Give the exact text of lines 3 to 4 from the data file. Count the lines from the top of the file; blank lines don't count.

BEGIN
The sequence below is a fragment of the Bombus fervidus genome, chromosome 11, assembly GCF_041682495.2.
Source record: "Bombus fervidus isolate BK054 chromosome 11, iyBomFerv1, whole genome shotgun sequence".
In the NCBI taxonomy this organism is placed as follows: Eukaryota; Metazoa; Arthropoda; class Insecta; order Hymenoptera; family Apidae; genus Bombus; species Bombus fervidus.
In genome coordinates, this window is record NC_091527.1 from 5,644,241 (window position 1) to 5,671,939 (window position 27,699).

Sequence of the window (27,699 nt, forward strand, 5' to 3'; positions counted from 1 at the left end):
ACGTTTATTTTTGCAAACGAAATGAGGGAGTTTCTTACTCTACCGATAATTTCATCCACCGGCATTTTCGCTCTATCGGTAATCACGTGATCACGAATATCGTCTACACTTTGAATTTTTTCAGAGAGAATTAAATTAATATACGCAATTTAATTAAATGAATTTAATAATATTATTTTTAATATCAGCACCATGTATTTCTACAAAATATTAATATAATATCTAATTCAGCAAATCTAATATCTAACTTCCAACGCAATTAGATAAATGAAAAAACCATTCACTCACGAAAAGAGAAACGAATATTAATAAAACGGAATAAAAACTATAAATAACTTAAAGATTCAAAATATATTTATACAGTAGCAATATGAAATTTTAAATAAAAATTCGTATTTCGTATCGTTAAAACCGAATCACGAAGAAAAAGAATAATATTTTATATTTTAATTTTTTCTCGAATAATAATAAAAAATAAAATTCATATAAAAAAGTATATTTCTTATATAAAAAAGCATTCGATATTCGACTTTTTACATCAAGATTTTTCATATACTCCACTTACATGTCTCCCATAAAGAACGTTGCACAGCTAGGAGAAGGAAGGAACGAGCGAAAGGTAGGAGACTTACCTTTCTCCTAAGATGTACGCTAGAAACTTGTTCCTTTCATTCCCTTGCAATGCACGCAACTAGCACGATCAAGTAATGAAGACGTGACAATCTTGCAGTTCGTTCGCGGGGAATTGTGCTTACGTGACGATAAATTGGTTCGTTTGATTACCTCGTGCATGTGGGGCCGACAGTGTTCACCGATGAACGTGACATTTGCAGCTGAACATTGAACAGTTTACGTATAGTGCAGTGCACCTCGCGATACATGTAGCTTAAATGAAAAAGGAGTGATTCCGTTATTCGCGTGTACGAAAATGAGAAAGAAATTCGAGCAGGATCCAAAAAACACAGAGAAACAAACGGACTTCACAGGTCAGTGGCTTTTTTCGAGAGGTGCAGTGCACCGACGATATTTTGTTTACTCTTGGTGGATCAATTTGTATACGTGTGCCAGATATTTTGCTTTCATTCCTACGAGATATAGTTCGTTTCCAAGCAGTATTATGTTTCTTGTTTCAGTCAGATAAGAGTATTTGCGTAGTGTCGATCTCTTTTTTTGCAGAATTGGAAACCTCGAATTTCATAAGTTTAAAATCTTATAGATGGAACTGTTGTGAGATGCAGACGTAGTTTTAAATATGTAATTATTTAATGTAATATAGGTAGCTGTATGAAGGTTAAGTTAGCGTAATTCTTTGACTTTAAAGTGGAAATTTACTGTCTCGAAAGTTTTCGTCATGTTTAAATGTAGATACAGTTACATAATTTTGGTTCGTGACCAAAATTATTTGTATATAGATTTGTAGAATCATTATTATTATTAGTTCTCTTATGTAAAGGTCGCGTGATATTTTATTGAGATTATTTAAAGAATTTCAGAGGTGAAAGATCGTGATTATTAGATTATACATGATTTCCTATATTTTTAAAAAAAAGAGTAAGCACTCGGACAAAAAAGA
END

In the NCBI taxonomy this organism is placed as follows: Eukaryota; Metazoa; Arthropoda; class Insecta; order Hymenoptera; family Apidae; genus Bombus; species Bombus fervidus.
In genome coordinates, this window is record NC_091527.1 from 5,644,241 (window position 1) to 5,671,939 (window position 27,699).